‘Reaching Communities’ funding journey A stroke of fortune – one of our volunteers came across the Big Lottery’s Reaching Communities core funding program; the eligibility criteria seemed a perfect fit for our work. We successfully submitted an expression of interest and a first round application and moved on to the second round. This is where the hard work really began.

The challenge For us it was defining how we monitored and measured the success of our project. If we wanted to deliver a ‘decrease in unemployment’ or ‘teach people how to speak English’ where you focus on a particular niche you can readily say how many people used your service to achieve this – these are commonly referred to as ‘hard outcomes’. It was more challenging for us as our aim is to deliver what are referred to as ‘soft outcomes’ - ‘improving people’s sense of community, confidence, environmental awareness and civic pride.

The scale of the task We had to focus to ensure our project proposal was on the right track – always relating back to what it is we wanted to achieve whilst not losing focus on the ‘Reaching Communities’ funding criteria.

Funding application questions • What are your aims/objectives? • What are you going to do? • Outline the key activities, • Why are you doing it? beneficiaries of the project? • What are you going to spend • Specify your outcomes and how they will the money on? deliver your aims/objectives? • When are you going to do it? • Provide a costing for each your outcomes • What are the outcomes going and the project as a whole? to be and how will these be • Specify how you will monitor and measured? River Princess in Royal evaluate Victoria the success Dock, 2012 of the project? Key questions

Responding to these questions forced us to focus on the job in hand and think deeply about the needs of the local communities and how this impacted on the way we did things in the future. Getting it done It took a year to complete the application. This may seem like a long time but as we discovered completing one section of the application forced you to think more about the responses for the other sections. This back and forth felt like a never ending ‘feedback loop’ – continually reviewing and revising responses attempting to provide a clear and full picture of how all the parts link together to deliver what we said we would. Its not all bad doing this – it forces you to look critically at your aims/objectives; outcomes; goals and at the end of this you have a clearly defined work programme which has the support and buy in of the local community all of which is positive. Disappointing outcome Despite all this work with great support and input from our volunteers our application was unsuccessful. The main issues were our failure to show how we could effectively monitor and evaluate our outcomes and the scope of our beneficiaries had been too broad. What a hammer blow – however we drew positives from it – our local area Big Lottery Officer encouraged us to reapply as we had real potential and had met the core criteria – there had simply been stronger applications on the day. Pause for thought When you are unsuccessful at something a lot of questions go through your head: did I do everything I could ? Could have I included more or less ? How can I improve the areas they identified as weak ? What do I have to do to make them see this is a good idea worth backing ? Is this a good idea ? The list can be endless. Another application would mean spending further time and resource on it so I had to be sure I really understood the fundamental reasons why we fell short. I drew renewed energy from the amount of learning we had done about who we were and what we wanted to achieve and my unshaken belief that what we wanted to do was important and with the support of our trustees vowed to try again.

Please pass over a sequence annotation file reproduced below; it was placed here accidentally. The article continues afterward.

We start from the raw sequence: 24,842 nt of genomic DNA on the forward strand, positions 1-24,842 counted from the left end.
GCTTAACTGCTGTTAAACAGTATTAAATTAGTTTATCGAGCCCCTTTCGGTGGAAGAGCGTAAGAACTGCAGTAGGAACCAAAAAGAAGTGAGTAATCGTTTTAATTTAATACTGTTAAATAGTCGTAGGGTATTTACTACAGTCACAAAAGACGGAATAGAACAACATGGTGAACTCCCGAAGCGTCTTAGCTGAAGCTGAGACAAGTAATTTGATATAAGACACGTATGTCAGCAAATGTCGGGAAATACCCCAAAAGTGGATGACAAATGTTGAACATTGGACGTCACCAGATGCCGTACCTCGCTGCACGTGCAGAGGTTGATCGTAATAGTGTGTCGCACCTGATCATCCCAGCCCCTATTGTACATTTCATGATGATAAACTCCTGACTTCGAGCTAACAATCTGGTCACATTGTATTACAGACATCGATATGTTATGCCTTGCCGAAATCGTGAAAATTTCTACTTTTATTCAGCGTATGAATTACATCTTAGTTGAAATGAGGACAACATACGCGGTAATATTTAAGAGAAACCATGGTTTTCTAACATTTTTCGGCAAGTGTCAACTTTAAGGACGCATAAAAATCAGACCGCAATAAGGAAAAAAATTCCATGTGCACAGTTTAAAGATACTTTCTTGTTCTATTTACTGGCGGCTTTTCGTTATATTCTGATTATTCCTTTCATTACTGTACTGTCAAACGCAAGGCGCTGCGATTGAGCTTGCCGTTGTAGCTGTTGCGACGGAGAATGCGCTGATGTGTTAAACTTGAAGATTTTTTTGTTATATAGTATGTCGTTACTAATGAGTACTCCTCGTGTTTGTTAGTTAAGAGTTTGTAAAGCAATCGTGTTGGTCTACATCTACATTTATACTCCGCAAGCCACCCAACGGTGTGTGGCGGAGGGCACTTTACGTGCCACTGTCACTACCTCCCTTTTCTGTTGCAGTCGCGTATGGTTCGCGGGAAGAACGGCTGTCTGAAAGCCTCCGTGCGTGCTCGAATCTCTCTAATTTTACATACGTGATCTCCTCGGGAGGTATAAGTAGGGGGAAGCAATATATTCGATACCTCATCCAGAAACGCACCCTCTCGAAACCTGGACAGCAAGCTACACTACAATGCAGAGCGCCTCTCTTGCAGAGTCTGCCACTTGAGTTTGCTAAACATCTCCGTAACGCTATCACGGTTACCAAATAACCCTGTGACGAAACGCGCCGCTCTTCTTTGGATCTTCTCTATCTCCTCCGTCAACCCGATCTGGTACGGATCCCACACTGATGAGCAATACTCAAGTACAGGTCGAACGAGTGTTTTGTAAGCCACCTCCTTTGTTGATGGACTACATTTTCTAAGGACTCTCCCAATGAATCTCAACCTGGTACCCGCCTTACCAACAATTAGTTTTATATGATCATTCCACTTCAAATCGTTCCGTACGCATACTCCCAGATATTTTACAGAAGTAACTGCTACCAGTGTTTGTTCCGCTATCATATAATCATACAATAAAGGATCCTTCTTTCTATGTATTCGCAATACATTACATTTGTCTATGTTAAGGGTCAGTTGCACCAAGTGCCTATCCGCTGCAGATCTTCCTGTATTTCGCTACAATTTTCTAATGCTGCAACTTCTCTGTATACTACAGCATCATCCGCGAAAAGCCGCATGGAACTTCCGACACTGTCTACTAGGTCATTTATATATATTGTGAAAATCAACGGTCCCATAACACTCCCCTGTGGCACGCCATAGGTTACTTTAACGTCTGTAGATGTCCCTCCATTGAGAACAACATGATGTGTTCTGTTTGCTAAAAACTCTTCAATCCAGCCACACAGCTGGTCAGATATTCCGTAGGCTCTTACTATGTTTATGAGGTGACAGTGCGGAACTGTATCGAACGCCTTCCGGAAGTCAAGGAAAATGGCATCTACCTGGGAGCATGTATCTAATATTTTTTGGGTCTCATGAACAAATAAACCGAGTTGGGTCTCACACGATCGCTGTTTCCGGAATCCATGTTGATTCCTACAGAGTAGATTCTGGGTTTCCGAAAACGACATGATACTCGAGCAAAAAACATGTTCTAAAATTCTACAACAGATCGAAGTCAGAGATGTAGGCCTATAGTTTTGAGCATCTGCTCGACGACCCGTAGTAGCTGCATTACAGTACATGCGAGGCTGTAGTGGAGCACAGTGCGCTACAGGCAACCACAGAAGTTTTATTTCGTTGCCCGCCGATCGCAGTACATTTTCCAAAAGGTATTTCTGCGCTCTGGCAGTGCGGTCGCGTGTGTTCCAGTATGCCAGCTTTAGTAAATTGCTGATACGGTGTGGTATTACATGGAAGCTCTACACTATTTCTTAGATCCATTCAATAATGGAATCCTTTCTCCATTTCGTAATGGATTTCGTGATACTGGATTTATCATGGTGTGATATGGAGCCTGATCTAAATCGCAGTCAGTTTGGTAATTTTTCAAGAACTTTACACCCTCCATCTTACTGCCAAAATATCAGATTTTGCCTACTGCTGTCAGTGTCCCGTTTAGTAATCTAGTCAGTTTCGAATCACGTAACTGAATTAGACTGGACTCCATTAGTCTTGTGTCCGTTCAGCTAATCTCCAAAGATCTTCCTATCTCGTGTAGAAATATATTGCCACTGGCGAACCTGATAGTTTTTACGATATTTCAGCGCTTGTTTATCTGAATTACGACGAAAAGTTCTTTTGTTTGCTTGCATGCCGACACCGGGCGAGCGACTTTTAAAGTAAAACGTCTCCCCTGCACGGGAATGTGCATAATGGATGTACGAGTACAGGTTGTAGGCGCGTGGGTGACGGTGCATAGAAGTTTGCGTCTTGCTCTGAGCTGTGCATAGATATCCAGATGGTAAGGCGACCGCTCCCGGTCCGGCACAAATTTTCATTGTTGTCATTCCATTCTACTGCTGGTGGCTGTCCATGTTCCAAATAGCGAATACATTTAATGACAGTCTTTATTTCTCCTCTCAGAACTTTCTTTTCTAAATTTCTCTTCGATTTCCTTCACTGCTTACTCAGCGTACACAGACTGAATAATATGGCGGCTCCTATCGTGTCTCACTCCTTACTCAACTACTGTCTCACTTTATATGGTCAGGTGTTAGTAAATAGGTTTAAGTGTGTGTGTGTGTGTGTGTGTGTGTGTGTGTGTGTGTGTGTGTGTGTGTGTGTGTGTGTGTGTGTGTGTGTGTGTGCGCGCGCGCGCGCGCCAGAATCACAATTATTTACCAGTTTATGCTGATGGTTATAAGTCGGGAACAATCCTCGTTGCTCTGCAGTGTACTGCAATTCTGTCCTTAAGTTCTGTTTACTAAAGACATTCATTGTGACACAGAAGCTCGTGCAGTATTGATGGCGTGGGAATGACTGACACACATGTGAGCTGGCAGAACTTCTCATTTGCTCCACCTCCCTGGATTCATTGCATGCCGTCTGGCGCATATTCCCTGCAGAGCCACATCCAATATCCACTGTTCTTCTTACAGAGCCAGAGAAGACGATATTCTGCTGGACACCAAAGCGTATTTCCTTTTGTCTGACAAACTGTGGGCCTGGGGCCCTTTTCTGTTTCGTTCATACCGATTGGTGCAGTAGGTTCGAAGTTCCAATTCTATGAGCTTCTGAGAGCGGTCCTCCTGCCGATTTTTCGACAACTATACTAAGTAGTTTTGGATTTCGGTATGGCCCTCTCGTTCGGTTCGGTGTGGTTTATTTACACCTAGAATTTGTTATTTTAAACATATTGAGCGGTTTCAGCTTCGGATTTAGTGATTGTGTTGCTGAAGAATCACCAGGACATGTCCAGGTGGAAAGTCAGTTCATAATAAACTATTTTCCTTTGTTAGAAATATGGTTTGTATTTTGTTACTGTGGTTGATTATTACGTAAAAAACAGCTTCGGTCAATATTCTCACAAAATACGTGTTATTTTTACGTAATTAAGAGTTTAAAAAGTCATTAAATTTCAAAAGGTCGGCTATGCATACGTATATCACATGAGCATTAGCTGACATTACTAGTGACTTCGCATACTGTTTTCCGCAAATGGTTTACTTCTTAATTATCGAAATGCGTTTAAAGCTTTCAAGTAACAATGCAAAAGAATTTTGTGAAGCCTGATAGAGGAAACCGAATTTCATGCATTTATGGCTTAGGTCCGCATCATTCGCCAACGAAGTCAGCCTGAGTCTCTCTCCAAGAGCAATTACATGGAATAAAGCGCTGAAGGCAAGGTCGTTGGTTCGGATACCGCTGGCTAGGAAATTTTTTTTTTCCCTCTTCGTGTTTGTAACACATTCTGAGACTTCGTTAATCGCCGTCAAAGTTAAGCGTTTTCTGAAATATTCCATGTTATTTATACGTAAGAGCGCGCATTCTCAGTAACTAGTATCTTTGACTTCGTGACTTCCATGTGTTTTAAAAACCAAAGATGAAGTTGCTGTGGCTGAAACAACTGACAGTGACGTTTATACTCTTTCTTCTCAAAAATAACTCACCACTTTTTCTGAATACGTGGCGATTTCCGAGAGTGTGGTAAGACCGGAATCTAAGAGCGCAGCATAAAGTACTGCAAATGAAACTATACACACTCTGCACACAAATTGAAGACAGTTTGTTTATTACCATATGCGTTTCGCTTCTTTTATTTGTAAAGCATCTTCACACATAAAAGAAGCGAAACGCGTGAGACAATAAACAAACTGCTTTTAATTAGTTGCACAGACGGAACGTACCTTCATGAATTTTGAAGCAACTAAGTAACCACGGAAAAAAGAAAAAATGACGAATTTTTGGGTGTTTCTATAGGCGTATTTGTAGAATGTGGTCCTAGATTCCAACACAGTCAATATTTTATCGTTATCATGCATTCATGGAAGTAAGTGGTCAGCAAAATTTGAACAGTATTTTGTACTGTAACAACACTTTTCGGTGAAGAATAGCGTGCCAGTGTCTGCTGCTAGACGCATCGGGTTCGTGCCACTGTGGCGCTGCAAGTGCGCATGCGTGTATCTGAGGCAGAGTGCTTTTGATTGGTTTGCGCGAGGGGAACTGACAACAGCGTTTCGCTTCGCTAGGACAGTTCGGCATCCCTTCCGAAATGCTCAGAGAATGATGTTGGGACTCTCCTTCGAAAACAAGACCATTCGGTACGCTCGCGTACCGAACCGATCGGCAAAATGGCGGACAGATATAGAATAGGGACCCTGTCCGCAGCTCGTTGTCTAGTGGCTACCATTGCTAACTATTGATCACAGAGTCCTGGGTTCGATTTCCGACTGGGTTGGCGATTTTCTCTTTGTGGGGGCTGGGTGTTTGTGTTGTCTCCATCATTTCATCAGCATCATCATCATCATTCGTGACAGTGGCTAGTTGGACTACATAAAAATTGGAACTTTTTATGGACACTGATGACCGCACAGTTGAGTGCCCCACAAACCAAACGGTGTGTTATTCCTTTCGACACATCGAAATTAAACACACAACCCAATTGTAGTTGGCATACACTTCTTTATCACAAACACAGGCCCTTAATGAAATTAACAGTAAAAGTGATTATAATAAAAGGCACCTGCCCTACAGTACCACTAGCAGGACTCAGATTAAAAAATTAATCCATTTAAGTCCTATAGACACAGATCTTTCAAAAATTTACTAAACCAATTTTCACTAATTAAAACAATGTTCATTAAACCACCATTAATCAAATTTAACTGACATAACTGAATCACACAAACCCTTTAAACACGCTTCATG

Moving forward – the key plank So why had we been unsuccessful? Our founding trustees established a set of core objective; however, as we moved from these being based on ‘an idea’ to an active ‘project’ it was increasingly difficult to articulate a clear picture of what we were all about. Our project – involving transformation of a large and dynamic space touching the lives of different groups of people – is a large-scale challenge. Its size can mean being overwhelmed by the many possibilities continuously presenting themselves. You too easily get caught up focusing on specific issues or activities long past their point of redundancy or worse failing to capitalise on game changing offers of support simply because there is an ambiguity defining what is important. Without this being clearly defined and consistent it is difficult to convince people to give you money. So, what were we trying to achieve – what was our key plank – much soul searching and taking on board what we had learned from our earlier application provided a simple answer – ‘social cohesion’. This was in response to the lack of cohesion we had observed in our local area which can be attributed to the much higher than average levels of diversity that exist within our community but more significantly be down to the ver y tr ans ient n atur e of N ewh am ’s population. Outside help: the journey starts again… With our core aim now clearly defined our trustees supported the re-submission of an application but felt outside help was crucial to ensure we were focusing on the right areas and had the right framework in place to be successful. I turned to Business in the Community who were already providing me with mentoring support; they recommended and we brought on board CAN, an organisation specialising in providing support to social enterprises to maximise their impact through the development of their monitoring and evaluation practices. They introduced us to the Theory of Change model which we embraced when completing our application.